Saudi Arabia says it will only agree to freeze production if joined by Iran

Iran, OPEC


Oil prices slid last Friday and continued to trend downward today following news that Saudi Arabia will only freeze its production if fellow OPEC member and regional rival Iran agrees to do the same. The news diminished hopes that a deal would be reached later this month in Doha between both OPEC and non-OPEC producers.

Saudi prince Mohammed Bin Salman said during an interview the kingdom was ready to join a freeze, but only if all parties agree, reports Bloomberg. It was previously speculated that an exemption might be made for Iran, which has repeatedly said it will not join the freeze before reaching 4 MMBOPD of production.

“If all countries agree to freeze production, we’re ready,” said bin Salman. “If there is anyone that decides to raise their production, then we will not reject any opportunity that knocks on our door.”

“Kiss goodbye to any Doha accord,” said Carsten Fristsch, an analyst at Commerzbank AG in Frankfurt. “There will be no agreement without Saudi Arabia. Why should others sign up to freeze output?”

A “meaningless” agreement

The effect the deal might actually have on market fundamentals has been called into question as well, with the IEA calling the deal “rather meaningless” as few of the countries involved in the talks have any spare capacity to add to an already oversupplied market.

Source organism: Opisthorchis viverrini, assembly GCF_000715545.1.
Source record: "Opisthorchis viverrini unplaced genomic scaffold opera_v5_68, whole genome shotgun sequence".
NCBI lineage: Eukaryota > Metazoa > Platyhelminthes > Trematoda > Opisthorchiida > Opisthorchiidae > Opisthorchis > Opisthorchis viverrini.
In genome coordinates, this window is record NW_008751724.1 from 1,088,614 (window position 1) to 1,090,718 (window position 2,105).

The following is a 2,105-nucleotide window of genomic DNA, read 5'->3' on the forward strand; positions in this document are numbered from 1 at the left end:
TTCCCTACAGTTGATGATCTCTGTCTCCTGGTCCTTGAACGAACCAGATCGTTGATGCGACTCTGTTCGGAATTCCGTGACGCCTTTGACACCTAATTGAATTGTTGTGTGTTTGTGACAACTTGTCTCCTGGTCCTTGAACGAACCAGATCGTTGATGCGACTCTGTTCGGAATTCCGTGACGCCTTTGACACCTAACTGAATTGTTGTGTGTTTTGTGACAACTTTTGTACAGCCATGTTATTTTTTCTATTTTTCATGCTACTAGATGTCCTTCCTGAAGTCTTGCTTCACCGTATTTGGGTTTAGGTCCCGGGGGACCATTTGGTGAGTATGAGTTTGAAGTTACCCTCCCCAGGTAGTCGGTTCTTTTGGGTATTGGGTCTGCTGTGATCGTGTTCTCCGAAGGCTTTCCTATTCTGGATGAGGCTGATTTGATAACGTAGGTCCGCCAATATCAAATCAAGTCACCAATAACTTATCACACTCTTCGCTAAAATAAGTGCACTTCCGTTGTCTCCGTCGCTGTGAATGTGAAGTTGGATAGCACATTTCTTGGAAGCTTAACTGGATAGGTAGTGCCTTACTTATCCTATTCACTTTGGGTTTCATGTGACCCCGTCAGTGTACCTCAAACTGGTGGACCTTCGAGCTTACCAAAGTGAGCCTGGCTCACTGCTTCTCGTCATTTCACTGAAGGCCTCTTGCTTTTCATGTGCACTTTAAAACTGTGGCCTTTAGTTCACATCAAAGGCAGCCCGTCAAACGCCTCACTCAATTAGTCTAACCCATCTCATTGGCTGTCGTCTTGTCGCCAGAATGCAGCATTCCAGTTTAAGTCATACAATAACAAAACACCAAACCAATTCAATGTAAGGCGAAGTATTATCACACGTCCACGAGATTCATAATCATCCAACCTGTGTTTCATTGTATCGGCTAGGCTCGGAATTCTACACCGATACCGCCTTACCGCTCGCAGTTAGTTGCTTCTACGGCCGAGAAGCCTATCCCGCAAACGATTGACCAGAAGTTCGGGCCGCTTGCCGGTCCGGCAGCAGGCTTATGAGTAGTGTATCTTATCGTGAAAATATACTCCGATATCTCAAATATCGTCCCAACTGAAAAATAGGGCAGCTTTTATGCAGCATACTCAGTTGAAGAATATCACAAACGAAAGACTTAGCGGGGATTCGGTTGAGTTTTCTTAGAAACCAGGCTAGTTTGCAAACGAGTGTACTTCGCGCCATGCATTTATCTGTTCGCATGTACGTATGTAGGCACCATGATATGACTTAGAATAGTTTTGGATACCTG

“Amongst the group of countries [participating in the meeting] that we’re aware of, only Saudi Arabia has any ability to increase its production,” said the head of IEA’s oil industry and markets division, Neil Atkinson. “So a freeze on production is perhaps rather meaningless. It’s more some kind of gesture which perhaps is aimed … to build confidence that there will be stability in oil prices.”

“It doesn’t change balances one bit,” Amrita Sen, chief oil analyst at Energy Aspects in London, said about the deal.

“This could be part of pre-meeting politics,” however, said Petromatrix Managing Director Olivier Jakob, reports Business Standard. Authority in the kingdom, which underwent serious changes in structure in 2015 following the death of King Abdullah bin Abdulaziz, is “less clearly defined” than before and “that can lead to some headline noise going into the meeting.

Regulatory data released April 1, also showed money managers such as hedge funds are cutting their bullish long position and adding bearish short sales against oil markets, reports The Wall Street Journal.

Output still rising

Despite talk of a production freeze, production from Russia and Iran both increased in March. Iranian Oil Minister Bijan Zanganeh said the country’s oil and gas condensate exports rose by 250 MBOPD in March, surpassing 2 MMBOPD, reports The Wall Street Journal.

Russia’ oil output reached another post-Soviet record in March, with condensate production up 2.1% year-over-year to 10.912 MMBOPD, according to the Energy Ministry’s CDU-TEK unit. Russian exports rose 10% over the same period to 5.59 MMBOPD.

At the time of this writing, WTI was trading at the day’s low of $35.46 on Monday, down from the day’s high of $37.21.

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